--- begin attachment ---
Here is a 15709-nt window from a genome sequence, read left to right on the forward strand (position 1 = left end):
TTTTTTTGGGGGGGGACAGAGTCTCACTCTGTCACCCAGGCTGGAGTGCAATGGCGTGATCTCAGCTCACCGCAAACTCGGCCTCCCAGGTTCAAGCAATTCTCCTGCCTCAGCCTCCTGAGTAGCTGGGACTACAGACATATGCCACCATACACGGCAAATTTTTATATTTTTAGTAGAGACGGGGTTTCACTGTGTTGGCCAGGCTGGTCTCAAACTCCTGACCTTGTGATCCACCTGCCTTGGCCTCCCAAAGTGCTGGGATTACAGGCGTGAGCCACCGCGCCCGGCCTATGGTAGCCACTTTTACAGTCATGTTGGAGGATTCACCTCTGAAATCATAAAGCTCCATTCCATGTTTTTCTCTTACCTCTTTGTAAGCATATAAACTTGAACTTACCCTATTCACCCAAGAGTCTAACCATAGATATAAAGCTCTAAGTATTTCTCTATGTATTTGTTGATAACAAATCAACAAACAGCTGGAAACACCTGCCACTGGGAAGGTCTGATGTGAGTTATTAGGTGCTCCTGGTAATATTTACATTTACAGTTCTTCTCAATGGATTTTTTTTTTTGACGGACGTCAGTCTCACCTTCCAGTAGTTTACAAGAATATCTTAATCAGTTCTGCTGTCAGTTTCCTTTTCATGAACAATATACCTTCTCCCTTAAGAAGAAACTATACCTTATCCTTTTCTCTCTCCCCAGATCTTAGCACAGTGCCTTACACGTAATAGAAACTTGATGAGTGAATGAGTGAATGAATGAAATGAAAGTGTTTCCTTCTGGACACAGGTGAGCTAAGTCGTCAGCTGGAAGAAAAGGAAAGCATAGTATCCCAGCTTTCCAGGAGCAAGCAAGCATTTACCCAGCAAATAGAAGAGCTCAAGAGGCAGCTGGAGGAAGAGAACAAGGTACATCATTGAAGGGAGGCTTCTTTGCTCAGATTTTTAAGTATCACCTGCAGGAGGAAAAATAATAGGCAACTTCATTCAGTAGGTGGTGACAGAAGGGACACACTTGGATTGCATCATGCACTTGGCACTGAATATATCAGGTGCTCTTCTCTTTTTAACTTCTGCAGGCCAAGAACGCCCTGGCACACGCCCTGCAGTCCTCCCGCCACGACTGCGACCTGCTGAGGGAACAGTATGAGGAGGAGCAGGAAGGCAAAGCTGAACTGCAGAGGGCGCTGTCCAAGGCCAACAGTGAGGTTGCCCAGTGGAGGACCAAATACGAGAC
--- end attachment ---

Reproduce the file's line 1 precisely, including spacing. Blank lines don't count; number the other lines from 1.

Here is a 15709-nt window from a genome sequence, read left to right on the forward strand (position 1 = left end):